by A.M. Broadous
You lift the lid of this box
belonging in a wall-papered home
bursting with little white flowers
to find a pearl-lined mirror in which
objects may be farther than they appear—
the snowy sheen of enamel, a hairline,
a hand to hold. Only now do you
notice the tiny dancer pirouettes
without you on a stage of pink velvet.
Her melody is a nursery rhyme, tinny
notes you’ve long since outgrown, unlike
your Easter Island head.
This girl still dances, the tune lifting
her tutu higher and higher until you are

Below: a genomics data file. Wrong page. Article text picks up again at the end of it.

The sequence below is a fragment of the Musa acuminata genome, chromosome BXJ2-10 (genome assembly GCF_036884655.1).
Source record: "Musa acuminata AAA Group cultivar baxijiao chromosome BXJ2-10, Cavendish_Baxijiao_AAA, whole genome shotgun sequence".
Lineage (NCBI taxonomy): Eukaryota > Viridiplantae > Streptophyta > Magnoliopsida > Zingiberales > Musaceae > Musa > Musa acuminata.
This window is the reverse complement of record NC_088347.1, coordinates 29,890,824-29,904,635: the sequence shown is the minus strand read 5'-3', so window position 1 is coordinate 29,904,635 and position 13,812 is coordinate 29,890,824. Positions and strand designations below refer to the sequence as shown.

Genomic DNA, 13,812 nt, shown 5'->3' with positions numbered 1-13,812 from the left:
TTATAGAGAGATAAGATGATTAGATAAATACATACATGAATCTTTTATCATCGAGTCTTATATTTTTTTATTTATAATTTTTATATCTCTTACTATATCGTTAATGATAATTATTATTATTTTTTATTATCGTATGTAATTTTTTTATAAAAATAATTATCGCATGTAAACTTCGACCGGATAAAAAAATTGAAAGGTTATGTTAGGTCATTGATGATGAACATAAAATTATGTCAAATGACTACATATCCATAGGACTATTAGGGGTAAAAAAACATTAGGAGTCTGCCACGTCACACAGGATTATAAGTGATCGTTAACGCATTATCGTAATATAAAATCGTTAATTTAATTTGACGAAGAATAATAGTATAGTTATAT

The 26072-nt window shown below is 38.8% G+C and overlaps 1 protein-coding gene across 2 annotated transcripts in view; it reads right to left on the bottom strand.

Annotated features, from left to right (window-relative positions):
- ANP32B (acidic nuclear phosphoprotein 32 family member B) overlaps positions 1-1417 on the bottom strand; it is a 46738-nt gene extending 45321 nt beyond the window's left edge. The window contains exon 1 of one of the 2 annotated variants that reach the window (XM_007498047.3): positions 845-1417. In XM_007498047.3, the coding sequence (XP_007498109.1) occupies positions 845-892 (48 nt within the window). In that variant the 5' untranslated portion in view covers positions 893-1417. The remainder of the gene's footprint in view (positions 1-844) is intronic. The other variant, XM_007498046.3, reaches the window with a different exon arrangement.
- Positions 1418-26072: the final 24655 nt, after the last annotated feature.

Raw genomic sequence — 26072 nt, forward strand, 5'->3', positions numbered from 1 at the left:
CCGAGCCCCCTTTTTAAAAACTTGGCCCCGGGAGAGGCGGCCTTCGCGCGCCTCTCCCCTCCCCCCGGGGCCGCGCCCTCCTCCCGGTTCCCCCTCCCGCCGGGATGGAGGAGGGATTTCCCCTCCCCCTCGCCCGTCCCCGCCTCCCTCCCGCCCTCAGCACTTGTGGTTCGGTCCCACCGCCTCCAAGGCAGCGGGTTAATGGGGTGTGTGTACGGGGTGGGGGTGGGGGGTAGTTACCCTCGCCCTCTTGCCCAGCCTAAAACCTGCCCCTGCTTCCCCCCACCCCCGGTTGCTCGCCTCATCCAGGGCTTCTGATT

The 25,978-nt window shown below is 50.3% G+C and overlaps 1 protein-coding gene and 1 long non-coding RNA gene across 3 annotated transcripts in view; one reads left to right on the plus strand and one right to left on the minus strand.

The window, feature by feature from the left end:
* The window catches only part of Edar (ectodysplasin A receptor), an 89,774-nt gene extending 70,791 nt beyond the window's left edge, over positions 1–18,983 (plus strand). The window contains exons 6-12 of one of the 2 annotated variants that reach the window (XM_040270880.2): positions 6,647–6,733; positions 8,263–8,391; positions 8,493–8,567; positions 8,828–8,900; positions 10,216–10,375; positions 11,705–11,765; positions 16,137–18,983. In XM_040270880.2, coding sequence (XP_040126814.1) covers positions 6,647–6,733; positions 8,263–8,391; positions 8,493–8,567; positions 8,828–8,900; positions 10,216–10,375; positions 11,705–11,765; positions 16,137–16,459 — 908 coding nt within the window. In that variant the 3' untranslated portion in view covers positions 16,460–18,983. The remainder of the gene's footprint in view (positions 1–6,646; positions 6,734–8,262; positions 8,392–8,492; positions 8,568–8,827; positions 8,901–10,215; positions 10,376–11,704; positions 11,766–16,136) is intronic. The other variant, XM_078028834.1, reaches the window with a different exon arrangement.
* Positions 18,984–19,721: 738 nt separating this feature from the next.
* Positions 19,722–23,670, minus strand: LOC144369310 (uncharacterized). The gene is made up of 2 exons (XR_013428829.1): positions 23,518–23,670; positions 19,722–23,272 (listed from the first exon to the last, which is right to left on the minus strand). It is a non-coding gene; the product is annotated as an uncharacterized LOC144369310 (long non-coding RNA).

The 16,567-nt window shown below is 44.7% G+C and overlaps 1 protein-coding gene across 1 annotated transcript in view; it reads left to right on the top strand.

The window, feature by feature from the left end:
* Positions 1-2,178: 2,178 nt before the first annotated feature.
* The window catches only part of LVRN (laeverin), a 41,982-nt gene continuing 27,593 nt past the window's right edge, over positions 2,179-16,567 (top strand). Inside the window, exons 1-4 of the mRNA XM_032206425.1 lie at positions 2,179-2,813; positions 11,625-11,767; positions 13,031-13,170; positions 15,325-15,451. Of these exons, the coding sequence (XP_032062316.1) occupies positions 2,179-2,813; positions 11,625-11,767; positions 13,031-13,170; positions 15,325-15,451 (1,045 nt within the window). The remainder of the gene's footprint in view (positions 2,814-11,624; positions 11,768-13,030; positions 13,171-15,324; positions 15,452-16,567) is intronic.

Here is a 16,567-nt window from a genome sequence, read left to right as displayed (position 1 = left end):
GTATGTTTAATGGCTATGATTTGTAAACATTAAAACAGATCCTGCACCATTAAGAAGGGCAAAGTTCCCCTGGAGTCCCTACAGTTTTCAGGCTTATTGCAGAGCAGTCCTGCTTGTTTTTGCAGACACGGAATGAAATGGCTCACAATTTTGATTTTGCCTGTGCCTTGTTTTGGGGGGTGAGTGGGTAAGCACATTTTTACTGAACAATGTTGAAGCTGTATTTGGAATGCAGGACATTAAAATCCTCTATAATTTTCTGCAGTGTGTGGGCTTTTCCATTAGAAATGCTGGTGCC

small, until you are nothing at all.
She twirls on one plastic leg,
sturdier than you have ever been
in your life. So poised and perfect
as this ballerina pivots—not pivots
but turns—away and away and away from
you with eyes that wouldn’t love you even if
they could. Will she end
this song, or should you?